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Discovery of Novel Alphacoronaviruses in European Rodents and Shrews

1. Introduction

Coronaviruses (CoVs) are important pathogens affecting both humans and animals. The first CoV discovery was made in the 1930s. In humans, CoVs are associated with respiratory disease, ranging from mild upper respiratory tract symptoms, to those that are more severe and potentially fatal, associated with infection of the lower-respiratory tract. CoVs are also known to infect mammals and birds, among which they have been associated with enteric and respiratory diseases as well as hepatitis and neurological disorders. The recent emergence of severe acute respiratory syndrome (SARS) and Middle East respiratory syndrome (MERS) in humans and porcine epidemic diarrhoea virus (PEDV) in pigs has highlighted the epizootic and zoonotic risk that these viruses pose (reviewed in). It is very likely that there are novel unrecognized CoVs circulating in animals that pose a cross-species transmission risk.

Bats harbour a plethora of CoV species, some of which are thought to be the initial source of recent spillover events such as SARS, MERS and PEDV. However, the recent discovery of new genetically distinct CoVs in rodents in China—Lucheng Rn rat CoV, Longquan A mouse CoV (LAMV) and Longquan Rl rat CoV (LRLV), as well as a novel CoV in the Rattus norvegicus species, named China Rattus CoV (ChRCoV) HKU24—has highlighted that rodents may harbour unidentified CoVs with zoonotic or epizoonotic potential. The rodent family includes more than 2000 species and collectively these harbour over 60 known human and livestock infectious diseases. For rodents that live in close proximity to humans or domestic animals there is an increased risk of cross-species transmission following exposure to rodent carcasses, faeces, urine and parasites or, in the case of pigs, through direct consumption of infected carcasses. To date, with the exception of murine hepatitis virus (MHV), there have been few reports of CoVs in European rodents. Here we report the discovery of novel CoVs in wild rodents and shrews in Europe.

2. Materials and Methods

In total, 899 tissue samples from 813 wild rodents and shrews from the East Midlands region of the United Kingdom and the Mazury Lake District region of Poland (Figure 1, Table 1) were collected either as part of routine pest control, as a consequence of predation (Felis catus) or for other studies. The samples from the United Kingdom were collected between 2008 and 2015 and the study was approved by the University of Nottingham Internal Ethics Committee (Nottingham, UK). The study for the Polish samples was approved by the Ethics Commission for Experiments on Animals of the M. Nencki Institute of Experimental Biology of the Polish Academy of Sciences (Warszawa, Poland). The rodent species included: house mouse (Mus musculus), brown rat (Rattus norvegicus), field vole (Microtus agrestis), bank vole (Myodes glareolus), wood mouse (Apodemus sylvaticus) and shrew (Sorexaraneus). A necropsy was performed and tissue samples were stored at −70 °C in ethanol (Polish liver specimens), at −70 °C in RNAlater (Sigma Aldrich, St. Louis, MO, USA; UK liver and gut specimens) or at −20 °C without additives (UK liver specimens collected in 2008).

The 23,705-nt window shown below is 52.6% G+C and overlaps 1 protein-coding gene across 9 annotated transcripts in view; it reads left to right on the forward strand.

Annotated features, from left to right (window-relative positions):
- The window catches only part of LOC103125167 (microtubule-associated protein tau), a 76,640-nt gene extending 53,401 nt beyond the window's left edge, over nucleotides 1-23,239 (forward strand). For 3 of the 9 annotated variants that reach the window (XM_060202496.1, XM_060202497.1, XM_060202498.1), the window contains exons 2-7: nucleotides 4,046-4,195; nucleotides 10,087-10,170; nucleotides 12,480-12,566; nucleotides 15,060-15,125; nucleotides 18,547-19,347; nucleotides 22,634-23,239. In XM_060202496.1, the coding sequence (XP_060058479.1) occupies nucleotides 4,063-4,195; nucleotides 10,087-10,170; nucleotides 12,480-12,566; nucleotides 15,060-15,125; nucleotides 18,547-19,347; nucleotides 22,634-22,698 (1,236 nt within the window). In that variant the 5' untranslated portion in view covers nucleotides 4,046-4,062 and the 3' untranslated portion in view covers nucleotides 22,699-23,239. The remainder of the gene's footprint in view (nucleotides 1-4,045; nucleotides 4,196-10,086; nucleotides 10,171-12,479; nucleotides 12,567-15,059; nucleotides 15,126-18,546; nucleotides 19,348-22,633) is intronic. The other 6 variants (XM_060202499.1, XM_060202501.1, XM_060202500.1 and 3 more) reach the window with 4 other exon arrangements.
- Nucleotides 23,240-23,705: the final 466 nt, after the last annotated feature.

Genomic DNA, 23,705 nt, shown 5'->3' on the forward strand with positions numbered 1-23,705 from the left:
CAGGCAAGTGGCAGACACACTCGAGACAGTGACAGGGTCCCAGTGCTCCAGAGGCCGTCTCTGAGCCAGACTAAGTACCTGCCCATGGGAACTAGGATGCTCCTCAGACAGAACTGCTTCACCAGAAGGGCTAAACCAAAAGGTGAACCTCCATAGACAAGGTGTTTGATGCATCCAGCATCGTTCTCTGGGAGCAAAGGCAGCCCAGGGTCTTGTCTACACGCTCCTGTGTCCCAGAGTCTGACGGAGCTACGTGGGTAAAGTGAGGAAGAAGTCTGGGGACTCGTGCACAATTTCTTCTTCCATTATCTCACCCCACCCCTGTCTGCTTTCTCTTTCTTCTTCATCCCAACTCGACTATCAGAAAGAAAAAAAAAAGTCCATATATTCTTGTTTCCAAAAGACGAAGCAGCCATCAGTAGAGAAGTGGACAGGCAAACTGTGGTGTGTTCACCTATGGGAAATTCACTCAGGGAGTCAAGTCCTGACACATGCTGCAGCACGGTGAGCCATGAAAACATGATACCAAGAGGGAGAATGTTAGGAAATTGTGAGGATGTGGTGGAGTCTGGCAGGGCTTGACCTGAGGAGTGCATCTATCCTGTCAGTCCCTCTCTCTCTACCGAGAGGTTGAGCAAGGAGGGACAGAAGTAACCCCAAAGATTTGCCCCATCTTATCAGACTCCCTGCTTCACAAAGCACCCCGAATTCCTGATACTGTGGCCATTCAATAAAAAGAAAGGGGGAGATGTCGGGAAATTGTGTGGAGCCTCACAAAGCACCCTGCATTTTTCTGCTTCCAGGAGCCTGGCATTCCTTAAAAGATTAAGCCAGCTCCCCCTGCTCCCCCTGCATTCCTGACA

Total RNA, from approximately one cubic millimetre sections of liver or intestinal tissue samples, was extracted using the GenElute™ Mammalian Total RNA Miniprep Kit (Sigma Aldrich) and used as template in reverse-transcription PCRs using in-house designed primers targeting the rodent glyceraldehyde 3-phosphate dehydrogenase (GAPDH) gene (F: 5’-CCATCTTCCAGGAGCGAGA-3’, R: 5’-GCCTGCTTCACCACCTTCT-3’), cytochrome b gene or a previously published primer set targeting a conserved region of the ORF1ab CoV polymerase gene. Extra sequence for ORF1ab was acquired by using an in-house primer targeting an upstream conserved region (F: 5’-AATCTTAAGTATGCTATTAGTGG-3’) in combination with the previously described reverse primer. PCR products of expected size were subject to Sanger sequencing (Source Bio Science, Nottingham, UK) and sequence similarity to Genbank database sequences was determined using BLASTn. Coronavirus ORF1ab and rodent cytochrome b reference sequence sets were downloaded from Genbank and used alongside sequences obtained in this study for phylogenetic analysis using the Molecular Evolutionary Genetics Analysis version 6 (MEGA6) software. Codon-constrained nucleotide sequences were aligned using ClustalW and maximum likelihood phylogenetic trees (utilising a GRT with invariant sites (G+I) model of evolution) were generated, with robustness assessed using bootstrap resampling (1000 pseudoreplicates). CoV sequences generated in this study have been deposited in the Genbank database under accession numbers KU739070-KU739074.

3. Results and Discussion